Sat, Sep 01, 2012 - Page 3 News List

Aesthetic education needs support, proponents say

By Ho Yi  /  Staff reporter

A research and development institute is needed to develop aesthetic education, while regulations should be loosened to create a supportive environment for art teachers and school administrators, a group of educators, academics and artists said yesterday at a public hearing on the promotion of aesthetic education.

“As a think tank for the Ministry of Education, the National Academy for Educational Research could be a suitable candidate to carry out long-term studies and develop policies and strategies,” National University of Tainan professor Chen Po-chang (陳伯璋) said. “It is equally important to have a trial period for each plan, to experiment with a small number of schools before implementing it.”

Moreover, research and development teams should be made up of educators, artists and researchers to define what aesthetic education encompasses and design viable policies and school curricula accordingly, National Taiwan Normal University professor Chen Chiung-hua (陳瓊花) said.

Wang Yan-huang (王延煌), a former principal of the National Singang Senior High School of Arts, said one solution to lack of art teachers is to relax regulations so that schools have flexibility to explore different possibilities such as artist-in-residence programs and cooperation with individual artists and art groups.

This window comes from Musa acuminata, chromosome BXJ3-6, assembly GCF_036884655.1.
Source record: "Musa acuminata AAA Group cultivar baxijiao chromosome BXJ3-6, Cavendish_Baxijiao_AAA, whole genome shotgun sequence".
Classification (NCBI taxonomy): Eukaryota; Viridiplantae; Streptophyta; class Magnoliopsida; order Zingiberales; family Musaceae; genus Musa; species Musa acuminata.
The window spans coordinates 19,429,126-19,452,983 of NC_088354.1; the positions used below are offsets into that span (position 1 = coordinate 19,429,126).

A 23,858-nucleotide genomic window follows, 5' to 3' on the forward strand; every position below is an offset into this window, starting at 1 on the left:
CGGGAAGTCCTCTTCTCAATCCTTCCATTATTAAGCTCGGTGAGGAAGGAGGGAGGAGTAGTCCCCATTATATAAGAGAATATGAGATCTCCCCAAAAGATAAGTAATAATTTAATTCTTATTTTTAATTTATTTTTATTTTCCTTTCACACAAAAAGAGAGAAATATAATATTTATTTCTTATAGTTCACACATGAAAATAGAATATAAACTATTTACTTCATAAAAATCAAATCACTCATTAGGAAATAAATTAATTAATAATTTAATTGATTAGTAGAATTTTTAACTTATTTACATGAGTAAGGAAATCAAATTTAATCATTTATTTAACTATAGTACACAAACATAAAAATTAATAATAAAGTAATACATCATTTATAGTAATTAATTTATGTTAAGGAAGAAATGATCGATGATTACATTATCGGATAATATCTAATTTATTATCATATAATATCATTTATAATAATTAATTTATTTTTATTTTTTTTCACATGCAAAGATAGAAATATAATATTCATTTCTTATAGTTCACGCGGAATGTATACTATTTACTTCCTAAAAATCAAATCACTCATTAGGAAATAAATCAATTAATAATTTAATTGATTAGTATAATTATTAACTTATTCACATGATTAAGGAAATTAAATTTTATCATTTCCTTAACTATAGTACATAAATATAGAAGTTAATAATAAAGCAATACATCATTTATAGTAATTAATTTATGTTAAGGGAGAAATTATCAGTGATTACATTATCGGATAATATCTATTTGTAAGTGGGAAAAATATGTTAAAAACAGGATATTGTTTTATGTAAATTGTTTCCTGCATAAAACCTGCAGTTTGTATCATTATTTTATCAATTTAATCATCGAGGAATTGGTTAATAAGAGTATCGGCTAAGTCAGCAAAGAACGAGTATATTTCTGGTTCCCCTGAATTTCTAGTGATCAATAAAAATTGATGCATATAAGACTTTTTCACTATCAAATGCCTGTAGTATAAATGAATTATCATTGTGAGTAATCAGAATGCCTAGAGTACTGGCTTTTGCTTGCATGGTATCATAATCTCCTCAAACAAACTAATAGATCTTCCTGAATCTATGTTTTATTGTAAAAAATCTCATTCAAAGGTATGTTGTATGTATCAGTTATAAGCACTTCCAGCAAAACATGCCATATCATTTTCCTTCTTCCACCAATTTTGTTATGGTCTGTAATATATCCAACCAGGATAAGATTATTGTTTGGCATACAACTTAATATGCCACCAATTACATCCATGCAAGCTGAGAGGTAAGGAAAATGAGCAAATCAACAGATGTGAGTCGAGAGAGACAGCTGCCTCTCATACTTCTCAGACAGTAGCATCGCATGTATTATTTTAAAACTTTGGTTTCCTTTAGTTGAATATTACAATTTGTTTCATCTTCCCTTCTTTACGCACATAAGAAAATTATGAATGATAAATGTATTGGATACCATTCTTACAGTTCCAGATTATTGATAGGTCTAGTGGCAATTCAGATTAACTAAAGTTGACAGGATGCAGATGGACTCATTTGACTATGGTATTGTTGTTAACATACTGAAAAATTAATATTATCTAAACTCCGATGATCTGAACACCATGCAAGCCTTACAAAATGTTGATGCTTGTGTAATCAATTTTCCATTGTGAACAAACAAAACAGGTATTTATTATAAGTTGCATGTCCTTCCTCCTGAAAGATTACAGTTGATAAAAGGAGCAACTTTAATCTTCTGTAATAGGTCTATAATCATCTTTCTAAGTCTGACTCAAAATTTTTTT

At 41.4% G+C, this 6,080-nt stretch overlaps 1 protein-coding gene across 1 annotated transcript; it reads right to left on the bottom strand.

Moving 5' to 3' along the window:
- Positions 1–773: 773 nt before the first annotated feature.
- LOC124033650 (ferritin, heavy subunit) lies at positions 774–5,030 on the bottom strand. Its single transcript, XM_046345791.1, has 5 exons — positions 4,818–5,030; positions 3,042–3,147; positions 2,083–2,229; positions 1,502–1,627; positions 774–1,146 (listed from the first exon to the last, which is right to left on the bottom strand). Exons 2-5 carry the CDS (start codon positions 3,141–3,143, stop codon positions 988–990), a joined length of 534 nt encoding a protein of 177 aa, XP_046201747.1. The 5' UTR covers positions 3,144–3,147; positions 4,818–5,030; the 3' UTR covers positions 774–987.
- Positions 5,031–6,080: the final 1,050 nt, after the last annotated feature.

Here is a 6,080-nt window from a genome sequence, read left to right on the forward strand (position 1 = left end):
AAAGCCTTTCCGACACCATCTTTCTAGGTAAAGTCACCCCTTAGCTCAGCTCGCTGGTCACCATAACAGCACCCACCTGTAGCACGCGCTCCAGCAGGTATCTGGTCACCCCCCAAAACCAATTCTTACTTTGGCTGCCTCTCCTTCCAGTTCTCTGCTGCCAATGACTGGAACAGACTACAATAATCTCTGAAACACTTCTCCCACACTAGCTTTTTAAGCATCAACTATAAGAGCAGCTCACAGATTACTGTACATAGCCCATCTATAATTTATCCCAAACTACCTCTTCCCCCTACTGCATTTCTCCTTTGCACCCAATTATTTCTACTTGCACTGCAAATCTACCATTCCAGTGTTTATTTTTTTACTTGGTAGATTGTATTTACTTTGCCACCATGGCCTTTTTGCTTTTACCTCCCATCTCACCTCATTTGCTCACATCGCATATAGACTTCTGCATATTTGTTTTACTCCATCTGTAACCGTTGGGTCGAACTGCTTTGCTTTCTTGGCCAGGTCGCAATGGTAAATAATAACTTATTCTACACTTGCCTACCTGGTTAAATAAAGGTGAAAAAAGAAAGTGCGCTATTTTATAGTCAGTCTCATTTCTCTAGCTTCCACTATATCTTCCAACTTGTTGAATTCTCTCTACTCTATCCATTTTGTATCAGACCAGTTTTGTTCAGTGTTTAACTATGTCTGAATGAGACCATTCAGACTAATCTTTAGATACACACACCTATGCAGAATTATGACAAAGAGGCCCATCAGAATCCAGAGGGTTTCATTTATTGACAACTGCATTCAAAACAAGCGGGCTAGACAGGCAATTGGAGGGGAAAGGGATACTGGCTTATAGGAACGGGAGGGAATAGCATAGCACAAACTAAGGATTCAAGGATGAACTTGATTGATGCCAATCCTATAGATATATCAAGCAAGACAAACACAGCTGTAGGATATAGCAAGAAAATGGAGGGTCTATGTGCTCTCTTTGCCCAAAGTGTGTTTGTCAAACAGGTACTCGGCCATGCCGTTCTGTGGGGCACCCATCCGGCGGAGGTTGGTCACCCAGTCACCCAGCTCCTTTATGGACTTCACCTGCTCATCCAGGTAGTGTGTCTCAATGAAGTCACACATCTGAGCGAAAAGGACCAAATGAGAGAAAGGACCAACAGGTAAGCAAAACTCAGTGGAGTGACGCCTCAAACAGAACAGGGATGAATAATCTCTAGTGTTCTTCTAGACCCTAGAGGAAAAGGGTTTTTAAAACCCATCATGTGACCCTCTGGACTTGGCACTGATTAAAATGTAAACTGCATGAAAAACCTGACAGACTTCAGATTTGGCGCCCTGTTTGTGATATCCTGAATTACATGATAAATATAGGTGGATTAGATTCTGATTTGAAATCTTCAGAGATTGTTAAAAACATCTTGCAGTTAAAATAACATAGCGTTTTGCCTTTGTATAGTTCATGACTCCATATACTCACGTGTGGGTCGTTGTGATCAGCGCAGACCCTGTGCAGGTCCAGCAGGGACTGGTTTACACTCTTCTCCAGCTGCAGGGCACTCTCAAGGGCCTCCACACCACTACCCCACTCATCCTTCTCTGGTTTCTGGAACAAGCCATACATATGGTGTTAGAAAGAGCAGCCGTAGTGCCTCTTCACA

Natural Way Children’s School founder Tseng Kuo-chun (曾國俊), agreed, saying that besides offering training programs to teachers, it is important to invite people outside the school system to contribute.

“There are so many talented people out there full of passion and ideas, but excluded from the system because of rules and limitations,” he said. “The point is not to have hundreds of art courses. It is about people and how to let them make the best use of their talents.”

The establishment of teaching certificates can help to draw artists into the system, said Chiang Shu-chun (江淑君), professor at the music department of Taipei Municipal University of Education.

“This way, artists can obtain teaching certificates and benefit from the same promotion system and salary range as full-time teachers,” Chiang said.

She also urged the government to set up regular funds and sponsorship for young artists and students participating in international arts competitions since it is a good way to “show off the nation’s soft power.”

On the topic of teachers’ training programs, Ping Heng (平珩), an associate professor at the Taipei National University of the Arts’ (TNUA) School of Dance, said that the programs do not work well in practice as teaching materials and methods are often dull and uninspiring.

Moreover, there is no differentiation in training among faculties in junior and senior-high schools and vocational schools, despite the fact that demands for art education vary greatly among different types of schools, TNUA vice principal Chang Chung-shiuan (張中煖) said.

In response to the ministry’s plan to set up a department to promote aesthetic education, both Chen Po-chang and Wang questioned the new department’s ability to meet the high demands it entails.

“It is a truly challenging work and requires not only changes to the school system, but also communities and society as a whole,” Chen Po-chang said. “It is a very long-term project that needs cross-ministries communication and cooperation among the education ministry, the Ministry of Culture and many other governmental institutes.”

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